Tate fall victim, now eight, is back at school and learning to ride a trike as he recovers from 10th floor balcony push by Jonty Bravery
- The victim, now eight, is readjusting to life after the incident in London in 2019
- A letter from his family reveals he is back in school and learning to ride a trike
- Jonty Bravery is currently serving a 15-year prison term for attempted murder
A six-year-old boy who was thrown from the 10th floor of the Tate Modern is back at school and learning to ride a trike, his family has said.
The boy, now eight, was snatched and thrown from the viewing platform by Jonty Bravery, aged 17 at the time of the attack on August 4 2019.
The child survived but has undergone round-the-clock treatment since, while Bravery, who told horrified onlookers that social services were to blame for the atrocity, is currently serving a 15-year minimum prison term for attempted murder.
Police were called to the Tate Modern in 2019 after the boy was thrown from the 10th floor
Two years on and the family have written a letter, which outlines the progress the victim has made.
‘Our little knight has come back to school’, the letter, posted on the fundraising page set up to cover medical costs. ‘Two mornings a week.
‘He needs to make new friends of course but he is very sociable, and the children in this school are very welcoming, as well as the school teacher and other professionals.’
They add that they hope he will be able to keep up with the curriculum.
The letter also reveals that the boy uses a wheelchair which he can move himself ‘thanks to the progress he has made with his left arm.’
It adds that he is also making progress in learning to ride an adapted tricycle, which they can take out on a family ride.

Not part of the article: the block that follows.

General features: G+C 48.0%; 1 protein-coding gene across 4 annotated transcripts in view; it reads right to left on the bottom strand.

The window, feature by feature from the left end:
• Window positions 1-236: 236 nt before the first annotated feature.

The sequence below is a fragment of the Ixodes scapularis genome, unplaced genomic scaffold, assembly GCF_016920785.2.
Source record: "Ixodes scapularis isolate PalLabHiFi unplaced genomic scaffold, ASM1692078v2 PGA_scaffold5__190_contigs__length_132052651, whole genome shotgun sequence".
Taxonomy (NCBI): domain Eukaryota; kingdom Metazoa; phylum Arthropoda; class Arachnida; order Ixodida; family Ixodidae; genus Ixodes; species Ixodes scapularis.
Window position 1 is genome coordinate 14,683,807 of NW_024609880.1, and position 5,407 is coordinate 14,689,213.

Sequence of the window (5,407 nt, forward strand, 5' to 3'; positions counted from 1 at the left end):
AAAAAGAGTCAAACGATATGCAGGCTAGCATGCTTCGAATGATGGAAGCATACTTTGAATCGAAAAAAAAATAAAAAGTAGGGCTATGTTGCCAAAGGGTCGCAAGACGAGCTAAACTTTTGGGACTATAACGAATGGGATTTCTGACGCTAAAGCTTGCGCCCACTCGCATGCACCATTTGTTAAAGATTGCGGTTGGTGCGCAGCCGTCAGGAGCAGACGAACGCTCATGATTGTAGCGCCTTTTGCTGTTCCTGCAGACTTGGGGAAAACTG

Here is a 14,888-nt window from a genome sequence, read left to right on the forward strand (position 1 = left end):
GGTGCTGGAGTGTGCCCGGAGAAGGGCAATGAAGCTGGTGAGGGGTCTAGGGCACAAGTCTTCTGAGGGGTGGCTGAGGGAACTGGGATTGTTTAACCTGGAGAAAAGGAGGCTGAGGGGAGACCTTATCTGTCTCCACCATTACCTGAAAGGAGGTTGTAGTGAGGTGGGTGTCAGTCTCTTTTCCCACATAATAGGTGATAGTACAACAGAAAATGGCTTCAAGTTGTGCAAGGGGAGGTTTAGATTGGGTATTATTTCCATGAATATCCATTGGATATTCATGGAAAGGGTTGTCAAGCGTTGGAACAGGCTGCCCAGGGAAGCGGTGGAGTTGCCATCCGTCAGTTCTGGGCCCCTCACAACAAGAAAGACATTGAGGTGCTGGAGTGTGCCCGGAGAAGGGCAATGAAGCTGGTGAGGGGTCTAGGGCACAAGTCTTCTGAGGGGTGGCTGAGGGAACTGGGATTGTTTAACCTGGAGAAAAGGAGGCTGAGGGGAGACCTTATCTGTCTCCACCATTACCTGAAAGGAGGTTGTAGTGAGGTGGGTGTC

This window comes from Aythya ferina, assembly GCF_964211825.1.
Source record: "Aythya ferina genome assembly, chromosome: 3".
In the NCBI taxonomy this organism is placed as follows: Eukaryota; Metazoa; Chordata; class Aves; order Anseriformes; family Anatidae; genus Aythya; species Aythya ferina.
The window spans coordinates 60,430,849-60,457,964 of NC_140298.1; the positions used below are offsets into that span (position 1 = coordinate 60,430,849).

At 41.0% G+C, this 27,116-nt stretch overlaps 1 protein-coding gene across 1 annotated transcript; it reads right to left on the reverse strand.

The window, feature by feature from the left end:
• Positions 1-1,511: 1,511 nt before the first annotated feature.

The boy was left needing round the clock care after he was thrown from the viewing gallery
‘In the midst of the exercises that are sometimes a little disheartening for an eight year old, something more exciting is turning out – he is trying out an adapted tricycle that we will soon be able to offer him for his rehabilitation at home, but also for fun.
‘During the first test, our son was all smiles from the beginning to the end of the session. And the way he managed to drive the vehicle amazed his physiotherapists.
‘We hope we can soon take him out for a ride.’
They sign the letter off with ‘take care of yourselves and the ones you love.’
The fundraising page has raised more than €313,000 for the French family.
In April this year, a report published by the Local Safeguarding Children Partnership in West London failed to blame anyone for Bravery being free to attack the child.
A serious case review into Bravery published in April highlighted a series of violent incidents in the two years before he struck, as well as other examples of troubling behaviour including putting faeces in his mother’s make-up brushes or throwing it out of his window at neighbours as well as threatening to kill members of the public.
One support worker said they believed it was ‘only by luck’ he hadn’t killed someone, while Bravery’s attacks were often premeditated and appeared to give him pleasure, especially when he drew blood after he bit another child.
Jonty Bravery, 19, is serving a 15-year prison sentence for attempted murder, but despite repeated violence against others he was not considered a risk and nobody is to blame, according to a report published in April
Five months before the Tate attack, he assaulted a member of staff at Burger King in Brighton after punching his care worker, who he also racially abused.
A year earlier he told a support worker he was ‘planning to kill/hurt his stepmother and sister if had an opportunity and wanted to be arrested and go to prison’.
But care workers decided that he didn’t mean it and it was attention seeking.
Investigators concluded that Bravery’s violent behaviour had reduced at the time of the Tate Modern attack, while he was living in a bespoke placement with two-to-one care.
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